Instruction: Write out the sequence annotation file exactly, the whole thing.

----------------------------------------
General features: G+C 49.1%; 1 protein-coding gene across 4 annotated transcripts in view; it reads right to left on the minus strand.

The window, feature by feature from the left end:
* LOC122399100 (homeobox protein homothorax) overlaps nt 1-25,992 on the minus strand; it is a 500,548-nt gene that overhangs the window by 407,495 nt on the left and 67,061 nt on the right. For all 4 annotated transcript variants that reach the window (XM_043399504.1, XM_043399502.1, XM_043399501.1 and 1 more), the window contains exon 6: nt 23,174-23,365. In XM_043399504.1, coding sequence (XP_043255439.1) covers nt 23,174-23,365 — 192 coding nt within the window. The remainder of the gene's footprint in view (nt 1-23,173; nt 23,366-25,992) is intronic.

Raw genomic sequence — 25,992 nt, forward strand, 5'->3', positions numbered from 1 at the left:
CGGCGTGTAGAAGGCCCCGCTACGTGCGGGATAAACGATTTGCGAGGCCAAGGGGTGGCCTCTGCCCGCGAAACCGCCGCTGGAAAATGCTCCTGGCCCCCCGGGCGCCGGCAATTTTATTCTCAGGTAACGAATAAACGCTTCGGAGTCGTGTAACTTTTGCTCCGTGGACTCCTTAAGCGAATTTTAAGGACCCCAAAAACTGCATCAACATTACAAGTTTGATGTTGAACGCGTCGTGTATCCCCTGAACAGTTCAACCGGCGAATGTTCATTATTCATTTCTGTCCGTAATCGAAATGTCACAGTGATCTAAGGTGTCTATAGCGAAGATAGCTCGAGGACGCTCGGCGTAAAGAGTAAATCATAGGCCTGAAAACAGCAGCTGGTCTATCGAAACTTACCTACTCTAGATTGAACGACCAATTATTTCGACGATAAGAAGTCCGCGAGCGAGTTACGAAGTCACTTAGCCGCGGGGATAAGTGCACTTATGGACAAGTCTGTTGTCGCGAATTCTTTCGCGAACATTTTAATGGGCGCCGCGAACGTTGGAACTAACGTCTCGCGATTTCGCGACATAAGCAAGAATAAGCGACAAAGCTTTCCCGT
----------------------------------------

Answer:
General features: G+C 49.1%; 1 protein-coding gene across 4 annotated transcripts in view; it reads right to left on the minus strand.

The window, feature by feature from the left end:
* LOC122399100 (homeobox protein homothorax) overlaps nt 1-25,992 on the minus strand; it is a 500,548-nt gene that overhangs the window by 407,495 nt on the left and 67,061 nt on the right. For all 4 annotated transcript variants that reach the window (XM_043399504.1, XM_043399502.1, XM_043399501.1 and 1 more), the window contains exon 6: nt 23,174-23,365. In XM_043399504.1, coding sequence (XP_043255439.1) covers nt 23,174-23,365 — 192 coding nt within the window. The remainder of the gene's footprint in view (nt 1-23,173; nt 23,366-25,992) is intronic.

Raw genomic sequence — 25,992 nt, forward strand, 5'->3', positions numbered from 1 at the left:
CGGCGTGTAGAAGGCCCCGCTACGTGCGGGATAAACGATTTGCGAGGCCAAGGGGTGGCCTCTGCCCGCGAAACCGCCGCTGGAAAATGCTCCTGGCCCCCCGGGCGCCGGCAATTTTATTCTCAGGTAACGAATAAACGCTTCGGAGTCGTGTAACTTTTGCTCCGTGGACTCCTTAAGCGAATTTTAAGGACCCCAAAAACTGCATCAACATTACAAGTTTGATGTTGAACGCGTCGTGTATCCCCTGAACAGTTCAACCGGCGAATGTTCATTATTCATTTCTGTCCGTAATCGAAATGTCACAGTGATCTAAGGTGTCTATAGCGAAGATAGCTCGAGGACGCTCGGCGTAAAGAGTAAATCATAGGCCTGAAAACAGCAGCTGGTCTATCGAAACTTACCTACTCTAGATTGAACGACCAATTATTTCGACGATAAGAAGTCCGCGAGCGAGTTACGAAGTCACTTAGCCGCGGGGATAAGTGCACTTATGGACAAGTCTGTTGTCGCGAATTCTTTCGCGAACATTTTAATGGGCGCCGCGAACGTTGGAACTAACGTCTCGCGATTTCGCGACATAAGCAAGAATAAGCGACAAAGCTTTCCCGT